It’s in again
Cold weather. Hog-killing time. I’ve got great news for you.
Lard is in again.
According to a “meta-analysis” published in the Annals of Internal Medicine, there was “just no evidence to support the notion that saturated fat increases the risk of heart disease.” Not only that, there is some evidence to indicate that too little saturated fat might hurt you.
And as you know, one of the best sources of saturated fat is lard.
I grew up with lard.
My grandmother bought it in buckets and fried everything fryable in it – from chicken to peach pies. When we cleaned out her kitchen after she died, the wall behind her stove was so caked with splattered lard that we had to scrape it off with a spatula.
Her daughter, my mother, followed in her footsteps, and during my childhood, lard was a staple in our house.
Then it disappeared, replaced by vegetable shortening, which was supposed to be healthier – less saturated fat or something like that.
I am not sure how much attention Mama paid to the health claims. Because of the prevalence of pork in her cooking and her habit of saving the drippings for future flavoring, our family continued to get our fair share of pig fat.
And chicken fat and beef fat, and so on and so on.
My father’s argument in favor of animal fat was simple and difficult to refute: “It tastes good.”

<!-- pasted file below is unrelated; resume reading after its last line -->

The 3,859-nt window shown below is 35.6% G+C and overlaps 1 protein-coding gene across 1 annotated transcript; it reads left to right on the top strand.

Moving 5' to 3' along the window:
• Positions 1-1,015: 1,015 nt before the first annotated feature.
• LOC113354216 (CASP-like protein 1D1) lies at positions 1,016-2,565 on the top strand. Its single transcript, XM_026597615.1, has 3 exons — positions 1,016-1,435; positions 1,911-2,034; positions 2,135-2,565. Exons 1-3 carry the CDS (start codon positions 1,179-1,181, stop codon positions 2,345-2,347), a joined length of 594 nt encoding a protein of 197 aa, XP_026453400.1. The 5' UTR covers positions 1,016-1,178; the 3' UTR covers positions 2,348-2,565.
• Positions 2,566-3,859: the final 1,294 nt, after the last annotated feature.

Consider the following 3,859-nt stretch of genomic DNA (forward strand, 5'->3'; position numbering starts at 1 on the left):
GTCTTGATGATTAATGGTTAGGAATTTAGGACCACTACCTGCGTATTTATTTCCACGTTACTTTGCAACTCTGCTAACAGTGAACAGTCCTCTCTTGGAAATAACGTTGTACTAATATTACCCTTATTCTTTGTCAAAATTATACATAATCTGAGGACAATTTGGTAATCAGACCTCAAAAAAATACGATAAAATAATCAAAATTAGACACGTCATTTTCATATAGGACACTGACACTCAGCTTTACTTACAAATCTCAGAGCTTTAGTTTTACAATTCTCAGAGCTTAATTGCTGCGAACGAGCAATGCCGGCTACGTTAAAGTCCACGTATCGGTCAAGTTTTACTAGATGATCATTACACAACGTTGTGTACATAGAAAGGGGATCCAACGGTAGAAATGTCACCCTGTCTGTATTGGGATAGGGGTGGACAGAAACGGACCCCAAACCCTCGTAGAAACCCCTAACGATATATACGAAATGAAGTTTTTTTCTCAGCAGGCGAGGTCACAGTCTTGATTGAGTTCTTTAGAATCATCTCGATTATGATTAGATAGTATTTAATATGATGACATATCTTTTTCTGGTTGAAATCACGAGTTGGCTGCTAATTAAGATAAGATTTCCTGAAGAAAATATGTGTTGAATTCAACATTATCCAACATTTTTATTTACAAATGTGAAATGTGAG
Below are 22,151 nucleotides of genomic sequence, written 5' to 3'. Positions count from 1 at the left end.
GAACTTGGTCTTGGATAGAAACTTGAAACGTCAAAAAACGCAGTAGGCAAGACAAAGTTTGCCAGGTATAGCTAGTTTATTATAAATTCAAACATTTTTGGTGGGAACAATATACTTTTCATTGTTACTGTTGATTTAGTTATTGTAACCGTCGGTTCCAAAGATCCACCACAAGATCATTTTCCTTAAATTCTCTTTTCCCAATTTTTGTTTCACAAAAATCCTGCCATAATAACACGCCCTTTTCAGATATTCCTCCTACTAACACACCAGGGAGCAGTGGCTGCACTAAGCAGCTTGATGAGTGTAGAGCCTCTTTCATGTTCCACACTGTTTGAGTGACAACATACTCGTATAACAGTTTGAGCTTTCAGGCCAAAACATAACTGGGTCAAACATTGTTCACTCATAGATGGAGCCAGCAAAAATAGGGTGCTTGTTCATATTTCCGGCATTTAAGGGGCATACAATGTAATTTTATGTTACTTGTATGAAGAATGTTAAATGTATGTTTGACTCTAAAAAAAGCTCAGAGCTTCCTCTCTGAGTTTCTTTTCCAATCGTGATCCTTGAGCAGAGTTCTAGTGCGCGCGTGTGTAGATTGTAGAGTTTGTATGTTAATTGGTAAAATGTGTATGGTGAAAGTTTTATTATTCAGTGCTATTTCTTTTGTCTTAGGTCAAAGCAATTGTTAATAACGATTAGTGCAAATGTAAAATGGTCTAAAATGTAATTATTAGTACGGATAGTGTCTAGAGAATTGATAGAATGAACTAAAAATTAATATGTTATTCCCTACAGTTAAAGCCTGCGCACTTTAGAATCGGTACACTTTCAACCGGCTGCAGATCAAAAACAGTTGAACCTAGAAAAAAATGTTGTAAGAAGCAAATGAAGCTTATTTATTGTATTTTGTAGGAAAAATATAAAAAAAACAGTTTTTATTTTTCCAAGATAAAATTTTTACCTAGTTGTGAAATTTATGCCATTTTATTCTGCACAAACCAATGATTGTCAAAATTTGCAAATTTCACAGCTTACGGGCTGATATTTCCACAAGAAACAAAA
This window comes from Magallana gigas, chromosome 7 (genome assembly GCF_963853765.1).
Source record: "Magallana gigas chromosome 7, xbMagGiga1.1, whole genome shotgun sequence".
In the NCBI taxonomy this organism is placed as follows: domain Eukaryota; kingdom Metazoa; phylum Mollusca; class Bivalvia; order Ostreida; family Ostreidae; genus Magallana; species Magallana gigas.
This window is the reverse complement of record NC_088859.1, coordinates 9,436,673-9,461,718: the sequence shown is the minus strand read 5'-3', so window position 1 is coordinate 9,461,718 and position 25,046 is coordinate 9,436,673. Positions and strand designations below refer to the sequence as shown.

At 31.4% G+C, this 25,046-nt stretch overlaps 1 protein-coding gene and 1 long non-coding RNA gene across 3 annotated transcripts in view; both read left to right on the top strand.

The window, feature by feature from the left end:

Now without getting into all the scientific debate over the relative benefits and dangers of polyunsaturated fats, mono-unsaturated fats, trans fats and such, let me simply say that this report makes a good case for the way Grandma, Mama, and most of the cooks of their generation fed their men.
The articles also confirm the old adage that “fat is flavor,” while giving us reason to ignore the advice of health food fanatics who tell us “if it tastes good, spit it out.”
Before you get all excited and rush out to eat something you have been denying yourself, a word of caution. Beware of “fake foods” – hyperprocessed junk full of all sorts of chemicals. And watch out for foods that the food industry advertises as low-fat or fat-free. In their quest to create a product that can fool you into believing it is what it ain’t, companies include ingredients that read like a chemist’s shopping list.
So how about a new adage – “if you can’t pronounce it, don’t eat it.”
Now, I am not on the side of those who advocate avoiding any food that didn’t exist 100 years ago. However, just for the fun of it, take a look in your fridge and pantry and count the things that your Mamaw would have had in hers.
Short list, I bet.
But I digress.
My point is not what you shouldn’t eat, but what you can – and in some cases should.
You can, and in some cases should, eat lard.
Grandma lived into her 90s. Daddy made it to 93. Mama hung up her apron at 98. Heart disease took my grandfather away when he was barely 60.
Did the grease get him? Maybe, but it also helped him enjoy the time he had here.
There is that. A
Harvey H. (“Hardy”) Jackson is retired professor emeritus of history at Jacksonville State University whose most recent book is “The Rise and Decline of the Redneck Riviera”, featured in the January 2013 Alabama Living. His work appears in the Anniston Star and Northeast Alabama Living. He can be reached at firstname.lastname@example.org.